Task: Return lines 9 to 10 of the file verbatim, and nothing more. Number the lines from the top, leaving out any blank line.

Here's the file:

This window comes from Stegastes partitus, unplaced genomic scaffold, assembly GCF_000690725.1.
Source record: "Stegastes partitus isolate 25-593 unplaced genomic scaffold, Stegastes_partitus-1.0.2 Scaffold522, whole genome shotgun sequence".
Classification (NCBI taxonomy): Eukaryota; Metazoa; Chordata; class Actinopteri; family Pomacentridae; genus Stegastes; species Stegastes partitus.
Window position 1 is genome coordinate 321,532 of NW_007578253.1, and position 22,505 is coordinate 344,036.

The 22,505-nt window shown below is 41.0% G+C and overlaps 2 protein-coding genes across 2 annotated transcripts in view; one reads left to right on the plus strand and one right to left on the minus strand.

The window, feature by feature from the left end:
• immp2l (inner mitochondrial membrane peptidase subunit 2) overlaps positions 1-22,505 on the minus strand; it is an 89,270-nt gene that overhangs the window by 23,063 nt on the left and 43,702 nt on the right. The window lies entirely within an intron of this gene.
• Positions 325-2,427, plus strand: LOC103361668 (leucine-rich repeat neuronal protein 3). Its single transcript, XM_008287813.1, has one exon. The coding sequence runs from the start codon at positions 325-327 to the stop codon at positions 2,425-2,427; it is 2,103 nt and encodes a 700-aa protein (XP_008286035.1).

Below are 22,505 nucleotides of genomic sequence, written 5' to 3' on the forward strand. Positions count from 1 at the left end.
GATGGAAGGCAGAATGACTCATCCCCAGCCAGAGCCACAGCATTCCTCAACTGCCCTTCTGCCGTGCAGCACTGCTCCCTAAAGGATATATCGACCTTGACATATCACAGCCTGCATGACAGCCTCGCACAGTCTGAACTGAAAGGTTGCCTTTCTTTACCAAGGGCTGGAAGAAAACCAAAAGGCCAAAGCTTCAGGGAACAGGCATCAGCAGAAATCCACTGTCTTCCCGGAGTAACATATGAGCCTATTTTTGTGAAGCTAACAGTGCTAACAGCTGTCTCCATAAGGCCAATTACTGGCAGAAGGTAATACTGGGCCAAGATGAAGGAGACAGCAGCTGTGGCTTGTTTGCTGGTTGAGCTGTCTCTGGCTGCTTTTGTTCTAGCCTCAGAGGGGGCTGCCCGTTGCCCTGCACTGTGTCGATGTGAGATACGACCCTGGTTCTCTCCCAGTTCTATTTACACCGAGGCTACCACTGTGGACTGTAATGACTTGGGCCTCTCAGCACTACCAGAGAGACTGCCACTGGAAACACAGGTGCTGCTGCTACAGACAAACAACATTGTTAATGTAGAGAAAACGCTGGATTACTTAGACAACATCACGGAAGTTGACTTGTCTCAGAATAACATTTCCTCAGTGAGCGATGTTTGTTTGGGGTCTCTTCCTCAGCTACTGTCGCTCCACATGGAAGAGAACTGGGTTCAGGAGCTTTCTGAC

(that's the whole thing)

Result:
Below are 22,505 nucleotides of genomic sequence, written 5' to 3' on the forward strand. Positions count from 1 at the left end.
GATGGAAGGCAGAATGACTCATCCCCAGCCAGAGCCACAGCATTCCTCAACTGCCCTTCTGCCGTGCAGCACTGCTCCCTAAAGGATATATCGACCTTGACATATCACAGCCTGCATGACAGCCTCGCACAGTCTGAACTGAAAGGTTGCCTTTCTTTACCAAGGGCTGGAAGAAAACCAAAAGGCCAAAGCTTCAGGGAACAGGCATCAGCAGAAATCCACTGTCTTCCCGGAGTAACATATGAGCCTATTTTTGTGAAGCTAACAGTGCTAACAGCTGTCTCCATAAGGCCAATTACTGGCAGAAGGTAATACTGGGCCAAGATGAAGGAGACAGCAGCTGTGGCTTGTTTGCTGGTTGAGCTGTCTCTGGCTGCTTTTGTTCTAGCCTCAGAGGGGGCTGCCCGTTGCCCTGCACTGTGTCGATGTGAGATACGACCCTGGTTCTCTCCCAGTTCTATTTACACCGAGGCTACCACTGTGGACTGTAATGACTTGGGCCTCTCAGCACTACCAGAGAGACTGCCACTGGAAACACAGGTGCTGCTGCTACAGACAAACAACATTGTTAATGTAGAGAAAACGCTGGATTACTTAGACAACATCACGGAAGTTGACTTGTCTCAGAATAACATTTCCTCAGTGAGCGATGTTTGTTTGGGGTCTCTTCCTCAGCTACTGTCGCTCCACATGGAAGAGAACTGGGTTCAGGAGCTTTCTGAC